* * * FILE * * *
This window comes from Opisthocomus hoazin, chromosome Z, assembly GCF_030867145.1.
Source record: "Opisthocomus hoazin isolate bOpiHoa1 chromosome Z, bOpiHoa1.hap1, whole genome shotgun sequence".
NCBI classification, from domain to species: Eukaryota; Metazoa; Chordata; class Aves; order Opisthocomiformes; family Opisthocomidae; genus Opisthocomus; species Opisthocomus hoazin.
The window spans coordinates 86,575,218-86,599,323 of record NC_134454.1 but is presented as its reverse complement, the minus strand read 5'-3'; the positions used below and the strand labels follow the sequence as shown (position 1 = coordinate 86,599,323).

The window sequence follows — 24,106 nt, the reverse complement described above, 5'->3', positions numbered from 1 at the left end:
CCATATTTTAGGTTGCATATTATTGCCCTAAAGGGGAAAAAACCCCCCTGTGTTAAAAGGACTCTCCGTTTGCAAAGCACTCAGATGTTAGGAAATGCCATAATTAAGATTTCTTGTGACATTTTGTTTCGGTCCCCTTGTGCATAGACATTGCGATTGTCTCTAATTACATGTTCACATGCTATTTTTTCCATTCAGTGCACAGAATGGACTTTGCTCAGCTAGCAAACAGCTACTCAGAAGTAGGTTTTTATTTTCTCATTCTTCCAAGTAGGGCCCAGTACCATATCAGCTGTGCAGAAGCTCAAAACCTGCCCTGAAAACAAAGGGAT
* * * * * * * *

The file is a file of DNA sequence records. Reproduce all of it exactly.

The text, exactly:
This window comes from Opisthocomus hoazin, chromosome Z, assembly GCF_030867145.1.
Source record: "Opisthocomus hoazin isolate bOpiHoa1 chromosome Z, bOpiHoa1.hap1, whole genome shotgun sequence".
NCBI classification, from domain to species: Eukaryota; Metazoa; Chordata; class Aves; order Opisthocomiformes; family Opisthocomidae; genus Opisthocomus; species Opisthocomus hoazin.
The window spans coordinates 86,575,218-86,599,323 of record NC_134454.1 but is presented as its reverse complement, the minus strand read 5'-3'; the positions used below and the strand labels follow the sequence as shown (position 1 = coordinate 86,599,323).

The window sequence follows — 24,106 nt, the reverse complement described above, 5'->3', positions numbered from 1 at the left end:
CCATATTTTAGGTTGCATATTATTGCCCTAAAGGGGAAAAAACCCCCCTGTGTTAAAAGGACTCTCCGTTTGCAAAGCACTCAGATGTTAGGAAATGCCATAATTAAGATTTCTTGTGACATTTTGTTTCGGTCCCCTTGTGCATAGACATTGCGATTGTCTCTAATTACATGTTCACATGCTATTTTTTCCATTCAGTGCACAGAATGGACTTTGCTCAGCTAGCAAACAGCTACTCAGAAGTAGGTTTTTATTTTCTCATTCTTCCAAGTAGGGCCCAGTACCATATCAGCTGTGCAGAAGCTCAAAACCTGCCCTGAAAACAAAGGGAT